The evidential value of the whole passage with respect to Jesus’ attitude to the OT Scriptures will, to some extent at least, be measured by the nature of the clause, ‘the Scripture* [Note: It is to be noted here that ἡ γραφή does not mean the OT in general, for which the word would be αἱ γραφαι, but refers to the particular passage quoted (cf. John 20:9; John 2:22 etc.).] cannot be broken.’ If it is parenthetical, we have a direct assertion by Jesus that He regarded the OT as containing elements of abiding significance, and, moreover, that its meaning found its final and true explanation in His person and life (cf. John 13:18 and Matthew 5:18 etc.). On the other hand, it is by no means certain that the clause is of the nature of a parenthesis, and not dependent upon the preceding conditional particle (εἰ). In this case the sense would be ‘if the Scripture cannot be broken,’ which would have the effect of presenting the argumentum ad hominem in a still stronger and more merciless form. This is again made more forcible by His use of the emphatic pronoun (ὑμεῖς), as if He intended to say, ‘How is it possible for you, of all people, in face of the fact that you assert the inviolability of this passage, to find fault with the claims which I have put forward, and to say that I am a blasphemer?’ (see Plummer in Cambridge Greek Test., and Westcott’s Gospel of St. John, ad loc.).
It might be possible for an objector to urge that the whole argument was unworthy of the dignity of its alleged Author, and was too like what His hearers would themselves employ. On the other hand, we know that He did not shrink, at times, from meeting the Jews on their own ground (see art. Accommodation, p. 19 ff.), and indeed it would seem that He had no option but to do so, if His teaching was ever to penetrate their understandings. Nor did He at any time avoid confounding His adversaries out of their own mouth (cf. Matthew 22:45, Luke 10:36 f. etc.). At the same time it is evident that there is a profounder significance attaching to the quotation than at first sight appears, and it is in this fact that we have a more certain guide to the estimation in which the OT writings were held by Jesus. Whatever may have been the personal character of those who were designated ’elôhîm in the Psalm, they were men unto whom the word of God had come, and who derived their title to be in a sense Divine from the fact that God delegated to them an authority which was His to give, and that He communicated His will through them to the people over whom they were placed.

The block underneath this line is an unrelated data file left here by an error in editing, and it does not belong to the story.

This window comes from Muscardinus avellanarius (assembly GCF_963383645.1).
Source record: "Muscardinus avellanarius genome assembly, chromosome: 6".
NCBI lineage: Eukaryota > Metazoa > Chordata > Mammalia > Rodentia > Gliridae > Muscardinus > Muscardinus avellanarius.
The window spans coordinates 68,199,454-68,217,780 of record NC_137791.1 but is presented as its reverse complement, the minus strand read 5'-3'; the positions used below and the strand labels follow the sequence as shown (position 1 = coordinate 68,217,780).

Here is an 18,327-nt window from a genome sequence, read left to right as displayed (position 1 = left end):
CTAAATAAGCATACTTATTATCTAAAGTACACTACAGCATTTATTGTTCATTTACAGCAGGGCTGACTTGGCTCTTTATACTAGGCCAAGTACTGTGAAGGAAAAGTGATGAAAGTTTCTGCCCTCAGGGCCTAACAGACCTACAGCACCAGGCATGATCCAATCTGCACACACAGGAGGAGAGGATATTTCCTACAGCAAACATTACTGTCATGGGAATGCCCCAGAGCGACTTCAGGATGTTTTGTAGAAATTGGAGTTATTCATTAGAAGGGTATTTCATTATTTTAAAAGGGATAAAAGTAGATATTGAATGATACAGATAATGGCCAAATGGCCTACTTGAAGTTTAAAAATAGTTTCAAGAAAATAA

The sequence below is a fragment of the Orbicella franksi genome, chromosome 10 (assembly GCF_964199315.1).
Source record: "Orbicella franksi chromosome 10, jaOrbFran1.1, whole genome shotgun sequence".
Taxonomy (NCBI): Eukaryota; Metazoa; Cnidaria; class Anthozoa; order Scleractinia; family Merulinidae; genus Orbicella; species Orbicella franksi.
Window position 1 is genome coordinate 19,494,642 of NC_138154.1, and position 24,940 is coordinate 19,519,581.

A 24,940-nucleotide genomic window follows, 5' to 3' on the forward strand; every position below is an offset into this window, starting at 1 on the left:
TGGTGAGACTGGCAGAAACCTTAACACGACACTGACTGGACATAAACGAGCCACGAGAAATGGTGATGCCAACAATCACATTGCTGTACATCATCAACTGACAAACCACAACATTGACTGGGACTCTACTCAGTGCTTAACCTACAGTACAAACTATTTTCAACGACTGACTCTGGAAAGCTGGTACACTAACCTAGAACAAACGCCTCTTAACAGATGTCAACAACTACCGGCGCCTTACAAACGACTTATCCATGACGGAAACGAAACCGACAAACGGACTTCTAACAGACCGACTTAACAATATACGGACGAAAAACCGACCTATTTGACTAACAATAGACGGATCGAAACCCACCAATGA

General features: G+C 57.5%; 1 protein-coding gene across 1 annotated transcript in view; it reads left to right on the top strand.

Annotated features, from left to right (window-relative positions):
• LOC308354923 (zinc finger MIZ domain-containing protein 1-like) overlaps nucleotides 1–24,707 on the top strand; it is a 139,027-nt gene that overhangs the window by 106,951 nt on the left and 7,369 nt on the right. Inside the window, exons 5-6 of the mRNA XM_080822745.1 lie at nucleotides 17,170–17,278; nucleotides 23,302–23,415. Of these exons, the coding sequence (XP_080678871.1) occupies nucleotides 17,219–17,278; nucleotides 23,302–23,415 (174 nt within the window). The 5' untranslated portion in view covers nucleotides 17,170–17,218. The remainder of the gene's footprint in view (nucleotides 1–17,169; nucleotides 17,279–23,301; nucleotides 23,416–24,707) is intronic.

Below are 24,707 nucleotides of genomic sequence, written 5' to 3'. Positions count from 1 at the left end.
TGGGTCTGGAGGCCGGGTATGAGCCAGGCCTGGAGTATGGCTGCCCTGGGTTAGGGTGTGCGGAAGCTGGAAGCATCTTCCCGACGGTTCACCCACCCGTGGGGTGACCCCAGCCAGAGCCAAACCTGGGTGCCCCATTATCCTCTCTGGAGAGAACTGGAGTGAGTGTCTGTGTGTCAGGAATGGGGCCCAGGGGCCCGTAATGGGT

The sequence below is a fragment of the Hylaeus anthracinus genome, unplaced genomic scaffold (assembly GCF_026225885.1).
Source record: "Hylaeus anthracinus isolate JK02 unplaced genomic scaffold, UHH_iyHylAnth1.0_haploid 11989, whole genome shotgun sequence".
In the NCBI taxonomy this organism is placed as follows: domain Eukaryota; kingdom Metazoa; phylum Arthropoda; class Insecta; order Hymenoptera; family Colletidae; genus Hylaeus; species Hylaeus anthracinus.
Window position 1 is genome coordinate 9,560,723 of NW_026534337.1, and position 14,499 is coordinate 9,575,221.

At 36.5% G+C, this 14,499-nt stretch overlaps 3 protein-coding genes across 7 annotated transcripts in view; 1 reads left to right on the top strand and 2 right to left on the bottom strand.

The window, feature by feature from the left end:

The phrase ὁ λόγος τοῦ θεοῦ, occurring as it does in this passage, can hardly have been recorded by the author of the Fourth Gospel without a conscious reference to that Personal Word, about whom he speaks in his Prologue. The Logos, pre-existent and active, was the means by which God was effecting the eternal movement of man towards Himself and of Himself towards man. This movement became finally complete in the union of the Incarnation, when God and man met in an everlasting unity (ὁ λόγος σὰρξ ἐγένετο, John 1:14). Nor was this marvellous synthesis ‘sprung upon,’ so to speak, the human race. It was being foreshadowed continually in the OT. The prophetic ‘Thus saith the Lord’ (cf. e.g. Isaiah 38:1, Jeremiah 19:1, Hosea 4:1 etc.) was the outcome of a consciousness which felt its power to speak and act as God’s earthly representative, and the fitness of this claim is vindicated by the oft-repeated assertion, ‘The word of the Lord came unto [me]’ (cf. Jeremiah 16:1; Jeremiah 10:1; Jeremiah 9:17, Isaiah 8:1, Joel 1:1 etc.; see the emphatic הָיֹה הָיָה in Ezekiel 1:3, where the prophet lays stress on the reality of his experience).
The union of God and man accomplished in the ‘Word made flesh’ was indirectly suggested in the bold words of the Psalmist, ‘I said, Ye are ‘elôhîm,’ and it is not difficult to believe that in repeating this expression Jesus had in His mind the realization of this profound idea, and that He desired to disclose it as an accomplished fact to those who had ears to hear and hearts to understand (Matthew 13:15).
J. R. Willis.
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Hastings, James. Entry for 'Gods'. Hastings' Dictionary of the New Testament. https://www.studylight.org/dictionaries/eng/hdn/g/gods.html. 1906-1918.